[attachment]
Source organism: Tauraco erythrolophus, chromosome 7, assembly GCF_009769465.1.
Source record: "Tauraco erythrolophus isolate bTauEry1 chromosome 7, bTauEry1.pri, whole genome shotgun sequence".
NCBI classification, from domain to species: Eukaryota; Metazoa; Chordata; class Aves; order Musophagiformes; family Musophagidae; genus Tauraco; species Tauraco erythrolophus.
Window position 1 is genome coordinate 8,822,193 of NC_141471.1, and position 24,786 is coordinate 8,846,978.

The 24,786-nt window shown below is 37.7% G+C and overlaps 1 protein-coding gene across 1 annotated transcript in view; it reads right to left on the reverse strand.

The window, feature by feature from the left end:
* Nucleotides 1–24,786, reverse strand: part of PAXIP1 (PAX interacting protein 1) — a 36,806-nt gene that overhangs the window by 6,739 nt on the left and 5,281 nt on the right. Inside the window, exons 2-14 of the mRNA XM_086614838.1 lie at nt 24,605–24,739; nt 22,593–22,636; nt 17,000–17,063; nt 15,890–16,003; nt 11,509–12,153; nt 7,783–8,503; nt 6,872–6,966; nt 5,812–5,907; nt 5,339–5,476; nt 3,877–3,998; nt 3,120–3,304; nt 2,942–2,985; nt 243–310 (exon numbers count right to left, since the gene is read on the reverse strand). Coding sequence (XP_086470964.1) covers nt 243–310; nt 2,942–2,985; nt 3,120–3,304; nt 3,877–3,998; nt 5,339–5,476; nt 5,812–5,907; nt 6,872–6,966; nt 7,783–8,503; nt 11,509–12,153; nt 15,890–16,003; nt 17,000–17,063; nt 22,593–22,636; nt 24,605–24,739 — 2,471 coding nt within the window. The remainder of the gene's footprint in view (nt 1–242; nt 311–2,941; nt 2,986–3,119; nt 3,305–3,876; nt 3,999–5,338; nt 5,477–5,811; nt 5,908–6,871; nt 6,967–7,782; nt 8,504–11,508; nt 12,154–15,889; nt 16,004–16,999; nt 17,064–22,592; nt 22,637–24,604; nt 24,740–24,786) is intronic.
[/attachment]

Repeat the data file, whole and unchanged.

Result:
Source organism: Tauraco erythrolophus, chromosome 7, assembly GCF_009769465.1.
Source record: "Tauraco erythrolophus isolate bTauEry1 chromosome 7, bTauEry1.pri, whole genome shotgun sequence".
NCBI classification, from domain to species: Eukaryota; Metazoa; Chordata; class Aves; order Musophagiformes; family Musophagidae; genus Tauraco; species Tauraco erythrolophus.
Window position 1 is genome coordinate 8,822,193 of NC_141471.1, and position 24,786 is coordinate 8,846,978.

The 24,786-nt window shown below is 37.7% G+C and overlaps 1 protein-coding gene across 1 annotated transcript in view; it reads right to left on the reverse strand.

The window, feature by feature from the left end:
* Nucleotides 1–24,786, reverse strand: part of PAXIP1 (PAX interacting protein 1) — a 36,806-nt gene that overhangs the window by 6,739 nt on the left and 5,281 nt on the right. Inside the window, exons 2-14 of the mRNA XM_086614838.1 lie at nt 24,605–24,739; nt 22,593–22,636; nt 17,000–17,063; nt 15,890–16,003; nt 11,509–12,153; nt 7,783–8,503; nt 6,872–6,966; nt 5,812–5,907; nt 5,339–5,476; nt 3,877–3,998; nt 3,120–3,304; nt 2,942–2,985; nt 243–310 (exon numbers count right to left, since the gene is read on the reverse strand). Coding sequence (XP_086470964.1) covers nt 243–310; nt 2,942–2,985; nt 3,120–3,304; nt 3,877–3,998; nt 5,339–5,476; nt 5,812–5,907; nt 6,872–6,966; nt 7,783–8,503; nt 11,509–12,153; nt 15,890–16,003; nt 17,000–17,063; nt 22,593–22,636; nt 24,605–24,739 — 2,471 coding nt within the window. The remainder of the gene's footprint in view (nt 1–242; nt 311–2,941; nt 2,986–3,119; nt 3,305–3,876; nt 3,999–5,338; nt 5,477–5,811; nt 5,908–6,871; nt 6,967–7,782; nt 8,504–11,508; nt 12,154–15,889; nt 16,004–16,999; nt 17,064–22,592; nt 22,637–24,604; nt 24,740–24,786) is intronic.